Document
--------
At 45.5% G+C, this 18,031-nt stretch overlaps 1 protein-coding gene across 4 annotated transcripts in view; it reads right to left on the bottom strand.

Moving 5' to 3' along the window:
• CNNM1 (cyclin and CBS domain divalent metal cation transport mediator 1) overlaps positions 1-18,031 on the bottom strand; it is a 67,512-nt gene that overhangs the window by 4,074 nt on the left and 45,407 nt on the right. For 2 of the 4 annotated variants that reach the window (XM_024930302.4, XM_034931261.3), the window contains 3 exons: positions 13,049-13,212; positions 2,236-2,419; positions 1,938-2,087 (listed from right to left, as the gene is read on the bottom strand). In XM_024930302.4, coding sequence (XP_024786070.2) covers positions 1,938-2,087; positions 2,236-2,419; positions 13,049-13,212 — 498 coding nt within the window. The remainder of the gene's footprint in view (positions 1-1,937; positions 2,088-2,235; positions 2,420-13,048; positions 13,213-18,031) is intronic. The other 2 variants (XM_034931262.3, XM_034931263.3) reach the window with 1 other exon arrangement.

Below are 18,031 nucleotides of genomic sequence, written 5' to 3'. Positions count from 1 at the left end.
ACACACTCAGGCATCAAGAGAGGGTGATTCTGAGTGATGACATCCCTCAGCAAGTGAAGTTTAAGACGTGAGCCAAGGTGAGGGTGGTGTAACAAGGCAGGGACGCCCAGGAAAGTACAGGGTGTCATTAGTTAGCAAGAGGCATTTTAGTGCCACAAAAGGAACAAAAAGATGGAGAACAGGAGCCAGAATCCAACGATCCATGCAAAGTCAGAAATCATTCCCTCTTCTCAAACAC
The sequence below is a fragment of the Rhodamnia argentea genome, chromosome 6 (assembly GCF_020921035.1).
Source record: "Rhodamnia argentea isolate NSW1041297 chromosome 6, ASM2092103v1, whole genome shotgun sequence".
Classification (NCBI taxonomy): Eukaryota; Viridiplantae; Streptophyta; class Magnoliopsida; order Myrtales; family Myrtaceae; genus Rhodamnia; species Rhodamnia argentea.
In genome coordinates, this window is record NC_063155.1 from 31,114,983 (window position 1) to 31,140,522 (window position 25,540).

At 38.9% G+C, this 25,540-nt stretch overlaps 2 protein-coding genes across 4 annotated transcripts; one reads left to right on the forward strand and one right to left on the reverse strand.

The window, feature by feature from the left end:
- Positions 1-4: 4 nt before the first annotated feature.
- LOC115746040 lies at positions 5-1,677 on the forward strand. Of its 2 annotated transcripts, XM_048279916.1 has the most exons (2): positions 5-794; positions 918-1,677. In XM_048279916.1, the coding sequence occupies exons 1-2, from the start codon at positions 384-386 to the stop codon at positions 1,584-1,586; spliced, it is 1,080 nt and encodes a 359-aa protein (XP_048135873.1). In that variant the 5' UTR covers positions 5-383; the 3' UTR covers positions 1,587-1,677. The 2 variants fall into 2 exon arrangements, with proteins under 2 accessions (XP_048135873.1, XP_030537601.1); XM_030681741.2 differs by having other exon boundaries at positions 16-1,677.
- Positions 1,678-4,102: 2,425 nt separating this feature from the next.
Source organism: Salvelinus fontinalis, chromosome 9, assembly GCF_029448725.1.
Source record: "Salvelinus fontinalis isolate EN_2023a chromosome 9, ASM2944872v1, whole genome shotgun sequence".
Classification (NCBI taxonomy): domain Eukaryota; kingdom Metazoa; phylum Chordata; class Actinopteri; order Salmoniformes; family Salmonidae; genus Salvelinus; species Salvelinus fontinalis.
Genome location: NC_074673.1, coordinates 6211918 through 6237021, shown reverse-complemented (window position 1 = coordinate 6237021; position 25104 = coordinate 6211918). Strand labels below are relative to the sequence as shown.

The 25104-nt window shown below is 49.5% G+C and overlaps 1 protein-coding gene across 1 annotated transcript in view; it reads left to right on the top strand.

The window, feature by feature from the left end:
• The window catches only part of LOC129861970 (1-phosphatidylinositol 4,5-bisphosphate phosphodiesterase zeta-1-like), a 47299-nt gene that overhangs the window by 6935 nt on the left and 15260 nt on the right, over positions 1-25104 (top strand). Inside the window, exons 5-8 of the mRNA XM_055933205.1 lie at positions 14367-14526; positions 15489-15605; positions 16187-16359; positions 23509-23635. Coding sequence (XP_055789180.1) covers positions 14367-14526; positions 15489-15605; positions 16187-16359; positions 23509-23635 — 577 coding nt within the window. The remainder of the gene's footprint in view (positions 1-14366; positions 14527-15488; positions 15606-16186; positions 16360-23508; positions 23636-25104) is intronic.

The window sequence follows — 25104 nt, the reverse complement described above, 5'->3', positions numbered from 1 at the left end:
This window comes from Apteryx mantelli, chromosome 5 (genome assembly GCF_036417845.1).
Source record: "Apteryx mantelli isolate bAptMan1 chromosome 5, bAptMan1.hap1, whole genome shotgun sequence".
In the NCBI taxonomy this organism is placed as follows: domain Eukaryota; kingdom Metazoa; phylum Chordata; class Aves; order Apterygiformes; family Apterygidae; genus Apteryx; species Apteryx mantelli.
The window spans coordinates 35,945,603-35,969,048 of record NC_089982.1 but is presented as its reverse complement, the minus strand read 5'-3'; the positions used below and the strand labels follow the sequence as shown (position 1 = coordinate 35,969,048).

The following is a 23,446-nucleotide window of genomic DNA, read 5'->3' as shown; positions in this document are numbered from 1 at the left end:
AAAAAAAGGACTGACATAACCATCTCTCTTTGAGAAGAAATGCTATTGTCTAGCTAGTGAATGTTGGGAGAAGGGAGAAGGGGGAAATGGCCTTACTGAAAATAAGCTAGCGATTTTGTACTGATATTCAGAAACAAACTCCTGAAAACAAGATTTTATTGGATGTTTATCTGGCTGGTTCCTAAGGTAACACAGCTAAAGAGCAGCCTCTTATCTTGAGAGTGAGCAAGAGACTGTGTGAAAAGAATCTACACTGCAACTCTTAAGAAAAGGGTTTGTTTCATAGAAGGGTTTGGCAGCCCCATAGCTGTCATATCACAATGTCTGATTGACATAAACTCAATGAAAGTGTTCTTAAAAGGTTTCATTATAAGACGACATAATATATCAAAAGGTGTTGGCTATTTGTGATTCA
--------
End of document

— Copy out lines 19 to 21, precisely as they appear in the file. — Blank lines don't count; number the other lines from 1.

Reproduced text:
The 25104-nt window shown below is 49.5% G+C and overlaps 1 protein-coding gene across 1 annotated transcript in view; it reads left to right on the top strand.

The window, feature by feature from the left end:
• The window catches only part of LOC129861970 (1-phosphatidylinositol 4,5-bisphosphate phosphodiesterase zeta-1-like), a 47299-nt gene that overhangs the window by 6935 nt on the left and 15260 nt on the right, over positions 1-25104 (top strand). Inside the window, exons 5-8 of the mRNA XM_055933205.1 lie at positions 14367-14526; positions 15489-15605; positions 16187-16359; positions 23509-23635. Coding sequence (XP_055789180.1) covers positions 14367-14526; positions 15489-15605; positions 16187-16359; positions 23509-23635 — 577 coding nt within the window. The remainder of the gene's footprint in view (positions 1-14366; positions 14527-15488; positions 15606-16186; positions 16360-23508; positions 23636-25104) is intronic.